By Matthew Kirwin, United States Department of State and National Intelligence University 2017-18 Research Fellow and Jessica Anderson, Institute for the Study of International Migration, Georgetown University

Gambian migrants deported from Libya stand in line as they wait for registration at the airport in Banjul
© Luc Gnago/Reuters

The movement of sub-Saharan Africans through North Africa and on to Europe persists in the media spotlight. Over 700 000 African migrants have arrived in Italy through the perilous Central Mediterranean Route since 20141, and nearly 190 000 arrived in 2017 alone according to the International Organization of Migration (IOM). While 2018 numbers for this route are slightly lower2, Africans are now testing their luck with both the Central Mediterranean Route and a new path, seeking to reach Europe via Morocco and Spain. In the first half of 2018, the number of migrants entering through Spain has risen dramatically.3 Continue reading

Understanding South-South migration

By Jason Gagnon, PGD1 coordinator, OECD Development Centre

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Migration is the talk of the moment. Last week, I participated in the 11th GFMD2 Summit and the Intergovernmental Conference on the GCM3, where experts debated migration’s place in today’s global context. The outcome: 163 member countries of the United Nations pledged their support for a ground breaking document establishing migration – and migrants – as a vehicle for good.

Amongst the many debates, much talk was on South-South migration (SSM) and on the future particularly of Africa in this regard. But why this focus? Most studies on SSM fail to clarify what is different about SSM and why we should pay attention to it. Arguments are good for why SSM may be similar or different to what we’ve come to expect from previously studied migration corridors. But there are also many misconceptions on SSM – particularly in Africa. So what do we know?

Most of this misconceived perception lies in how we measure stocks, which currently tells us that more migrants born in the South live elsewhere in the South (than in the North): 53% to be exact in Africa. And the numbers are indeed much higher when we dig more locally: 71% in sub-Saharan Africa. Dig down deeper and the rate increases even more: up to 79% in Middle Africa.

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Visualising urbanisation: How the Africapolis platform sheds new light on urban dynamics in Africa

By Lia Beyeler, Communications Officer and Nisha Schumann, Consultant, Sahel and West Africa Club Secretariat (SWAC/OECD)

Africa’s urban population is the fastest growing in the world. By 2050, Africa’s cities will be home to nearly one billion additional people. Yet, where and how Africa’s cities of the future emerge and evolve are insufficiently understood.

Traditionally, the focus has been put on larger cities as opposed to smaller urban agglomerations. Yet, smaller agglomerations with populations between 10,000 and 100,000 inhabitants represent one-third of Africa’s overall urban population, accounting for more than 180 million people in 2015. Their significance is highlighted by the fact that many of the continent’s future cities are emerging through the fusion of smaller cities or through population densification in rural areas – trends that are not captured in official statistics and government data, which tend to focus on cities as political units with defined boundaries.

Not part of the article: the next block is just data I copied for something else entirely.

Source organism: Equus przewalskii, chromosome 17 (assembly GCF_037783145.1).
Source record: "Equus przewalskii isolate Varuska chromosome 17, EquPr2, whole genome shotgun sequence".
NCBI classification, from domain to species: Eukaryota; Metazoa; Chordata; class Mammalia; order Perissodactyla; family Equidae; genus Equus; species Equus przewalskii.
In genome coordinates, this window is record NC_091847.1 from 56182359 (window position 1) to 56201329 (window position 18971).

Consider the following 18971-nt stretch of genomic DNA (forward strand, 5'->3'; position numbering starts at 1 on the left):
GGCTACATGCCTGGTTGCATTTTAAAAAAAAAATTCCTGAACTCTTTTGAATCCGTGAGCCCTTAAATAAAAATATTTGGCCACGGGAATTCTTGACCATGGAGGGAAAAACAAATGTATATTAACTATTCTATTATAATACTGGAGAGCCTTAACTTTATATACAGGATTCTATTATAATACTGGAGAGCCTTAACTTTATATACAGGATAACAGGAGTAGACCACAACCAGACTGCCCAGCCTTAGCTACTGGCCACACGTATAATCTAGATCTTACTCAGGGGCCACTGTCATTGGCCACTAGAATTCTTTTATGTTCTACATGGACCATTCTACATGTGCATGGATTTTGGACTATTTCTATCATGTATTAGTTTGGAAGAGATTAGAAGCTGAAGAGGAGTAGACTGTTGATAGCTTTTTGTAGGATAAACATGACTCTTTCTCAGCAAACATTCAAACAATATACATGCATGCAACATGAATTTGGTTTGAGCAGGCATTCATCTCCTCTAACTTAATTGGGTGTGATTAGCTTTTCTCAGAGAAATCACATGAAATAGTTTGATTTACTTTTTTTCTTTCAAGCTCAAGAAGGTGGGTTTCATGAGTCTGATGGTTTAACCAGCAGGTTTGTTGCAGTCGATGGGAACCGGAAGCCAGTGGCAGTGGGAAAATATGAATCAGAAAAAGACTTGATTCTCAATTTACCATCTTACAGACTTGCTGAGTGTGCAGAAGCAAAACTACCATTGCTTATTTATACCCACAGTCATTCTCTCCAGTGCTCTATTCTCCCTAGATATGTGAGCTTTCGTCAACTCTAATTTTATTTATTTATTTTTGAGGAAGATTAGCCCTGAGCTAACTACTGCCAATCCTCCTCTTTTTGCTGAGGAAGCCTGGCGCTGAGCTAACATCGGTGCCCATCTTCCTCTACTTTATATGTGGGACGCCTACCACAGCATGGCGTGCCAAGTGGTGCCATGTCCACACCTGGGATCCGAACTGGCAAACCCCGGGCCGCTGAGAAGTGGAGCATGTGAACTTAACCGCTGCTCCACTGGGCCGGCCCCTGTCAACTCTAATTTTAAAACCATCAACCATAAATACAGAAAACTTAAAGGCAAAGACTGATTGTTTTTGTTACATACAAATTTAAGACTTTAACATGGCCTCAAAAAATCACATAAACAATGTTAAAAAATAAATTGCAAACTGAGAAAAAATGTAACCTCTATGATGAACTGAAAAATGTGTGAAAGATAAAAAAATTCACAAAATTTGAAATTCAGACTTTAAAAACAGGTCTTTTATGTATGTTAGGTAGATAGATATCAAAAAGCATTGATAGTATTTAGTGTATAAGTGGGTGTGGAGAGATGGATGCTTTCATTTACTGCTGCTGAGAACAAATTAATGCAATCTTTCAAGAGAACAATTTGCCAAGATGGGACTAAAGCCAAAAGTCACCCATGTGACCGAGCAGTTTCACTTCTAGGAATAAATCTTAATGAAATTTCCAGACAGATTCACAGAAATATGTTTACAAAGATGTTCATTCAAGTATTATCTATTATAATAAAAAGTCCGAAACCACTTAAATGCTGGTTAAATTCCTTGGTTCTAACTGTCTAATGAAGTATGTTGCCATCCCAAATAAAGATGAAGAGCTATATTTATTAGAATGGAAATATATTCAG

The OECD Sahel and West Africa Club’s Africapolis platform, which launched during the 8th Africities Conference in Marrakesh, seeks to bridge the gap in data on African urbanisation dynamics. It provides a powerful tool for governments, policy makers, researchers and urban planners to better understand urbanisation’s drivers, dynamics and impacts. This understanding, in turn, will help design more relevant policies that address the growing challenges of urbanisation at the local, national and regional levels. Continue reading

Why understanding the relationship between migration and inequality may be the key to Africa’s development

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By Professor Heaven Crawley, Centre for Trust, Peace and Social Relations (CTPSR), Coventry University, UK


Learn more about this timely topic at the upcoming
18th International Economic Forum on Africa


Africa-MigrationPick up any newspaper or switch on any TV in Europe over the past five years and you might think that the entire population of Africa is on the move – and heading across the Mediterranean. Images of young men travelling in boats in search of protection and a better life for themselves and their families have become a staple part of the media diet, with the so-called ‘migration crisis’ dominating political debates within the European Union and beyond. The use of development assistance to leverage co-operation and compliance from African countries in limiting migration flows has, in turn, become an increasingly important focus of policy efforts.

But these representations and the policies with which they have come to be associated reflect long-standing biases in how we think about migration in the African context.